The Supreme Court’s recent ruling on the application of the Truth in Sentencing Actwas depicted in various media outlets as being part of a trend of recent decisions rebuffing the Conservative government’s justice agenda. While this could describe a number of recent decisions, the current ruling is more nuanced.
According to the Canadian Press:
They also represent the latest in a series of court rebukes of the Conservative government’s law-and-order agenda.
Sean Fine in the Globe and Mail likewise stated:
The Conservative government’s attempt to detain thousands of prisoners for longer periods has been blocked, in the newest in a series of crushing defeats at the Supreme Court of Canada.
As the Supreme Court decision notes, enhanced credit is often provided for accused who have been remanded in jail, and historically, there were no restrictions on the reasons for giving credit or the rate at which it was granted. A practice developed over time to grant credit at a 2:1 rate. The new Truth in Sentencing Act caps pre-sentence credit at 1.5:1, but does not discuss which circumstances justify enhanced credit.
The challenged amendments to the Criminal Code are underlined below:
(3) In determining the sentence to be imposed on a person convicted of an offence, a court may take into account any time spent in custody by the person as a result of the offence but the court shall limit any credit for that time to a maximum of one day for each day spent in custody.
(3.1) Despite subsection (3), if the circumstances justify it, the maximum is one and one-half days for each day spent in custody […]
What was contested in this case was the sentencing judge’s application of enhanced credit for pre-sentence detention. This was applied because when individuals are remanded before trial, the time they serve is not counted towards early parole. This is the “quantitative” aspect. The “qualitative” aspect described by the court is that conditions in remand tend to be much harsher than in custody, so it is fundamentally unfair not to grant extra credit for pre-trial decisions.
The Supreme Court unanimously upheld the granting of enhanced credit in these two cases at a rate of 1.5:1.
I find the conclusions of pundits on this subject are not warranted. While certainly the Harper government wishes to reduce the discretion of justices in almost every scenario, I view subsection 3.1 as an escape valve.
This legislation is ideological but it is also strategically drafted. Creating an escape clause to the general rule, while also leaving “the circumstances” undefined and ambiguous was done so that the legislation would survive a challenge. The decision discusses the need for proportionality and parity in sentencing, but devotes a large portion to the intent of Parliament. It is noted that there was clear intent to restrict the amount of pre-sentence credit; however, by refusing to define “circumstances,” the discretion was deliberately left to judges. This is confirmed by Conservative MP Russ Hiebert’s statement in the House of Commons that:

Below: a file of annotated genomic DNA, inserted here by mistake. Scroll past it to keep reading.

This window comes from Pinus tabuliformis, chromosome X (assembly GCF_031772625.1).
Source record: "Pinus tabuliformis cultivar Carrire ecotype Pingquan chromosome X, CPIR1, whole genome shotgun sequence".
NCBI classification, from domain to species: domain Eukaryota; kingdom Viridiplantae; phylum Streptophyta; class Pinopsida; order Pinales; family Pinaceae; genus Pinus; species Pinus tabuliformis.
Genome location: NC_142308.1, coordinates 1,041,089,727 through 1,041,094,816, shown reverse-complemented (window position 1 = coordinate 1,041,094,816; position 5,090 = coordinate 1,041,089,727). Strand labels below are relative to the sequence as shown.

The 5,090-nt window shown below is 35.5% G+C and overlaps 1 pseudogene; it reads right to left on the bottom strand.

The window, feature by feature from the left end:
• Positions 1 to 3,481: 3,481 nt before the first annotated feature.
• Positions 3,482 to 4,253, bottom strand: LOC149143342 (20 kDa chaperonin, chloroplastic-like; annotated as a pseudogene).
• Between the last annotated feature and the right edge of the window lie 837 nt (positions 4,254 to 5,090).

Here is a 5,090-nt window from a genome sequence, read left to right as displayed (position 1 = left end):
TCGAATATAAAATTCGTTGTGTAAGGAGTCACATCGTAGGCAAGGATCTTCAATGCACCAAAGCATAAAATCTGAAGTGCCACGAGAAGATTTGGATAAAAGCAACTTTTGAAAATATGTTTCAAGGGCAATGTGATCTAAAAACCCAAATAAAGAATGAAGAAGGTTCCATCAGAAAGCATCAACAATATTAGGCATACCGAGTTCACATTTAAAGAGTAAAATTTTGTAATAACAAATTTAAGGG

These circumstances are not defined in the bill. This is so the courts would have the discretion to consider on a case-by-case basis whether the credit to be awarded for the time spent in pre-sentencing custody should be more than one for one.
The Supreme Court agreed:
Parliament does, of course, have the power to exclude these circumstances from consideration (barring a constitutional challenge). However, it strikes me as inconceivable that Parliament intended to overturn a principled and long-standing sentencing practice, without using explicit language, by instead relying on inferences that could possibly be drawn from the order of certain provisions in the Criminal Code.
Rather, it seems more likely that Parliament intended to do what it did explicitly. The amendments clearly impose a cap on the rate at which credit can be awarded, at 1.5:1. This is a substantial and clear departure from pre-Truth in Sentencing Act practice. Having made its intention so clear on that point, Parliament gave no indication it intended to alter the reasons for which enhanced credit can be granted.
These two paragraphs support the idea that the legislation was not accidentally ambiguous, but that this was rather a strategic choice of the drafters.
David Daubney, one of the Department of Justice lawyers who helped draft the legislation, noted in a House of Commons committee that “the circumstances” would be fairly routine:
As you know, the more common expression in the Criminal Code is “in exceptional circumstances”, but we deliberately didn’t use that here because the circumstances won’t be that exceptional; they’ll be fairly common and, in the case of the parole loss and the remission loss, will be universal.
With this legislation, the Conservatives can show to their supporters that they are passing laws that are ideologically tough on crime. At the same time, they have crafted a deliberate loophole that has helped ensure the bill’s survival.
An article in Canadian Lawyer described this shift as upholding rulings that reverse the intent of the Act, “turning the law’s standard credit for time served into the exception, and the exception into the standard.”
However, as the Supreme Court has noted, longstanding judicial custom granted sentencing guidelines at a rate of 2:1. Now, the legislated cap has reduced this convention by 25 per cent.
This was not a striking blow, but a calculated ploy by the government to appease both the judiciary and the Conservative fan base. So far, it appears to be working.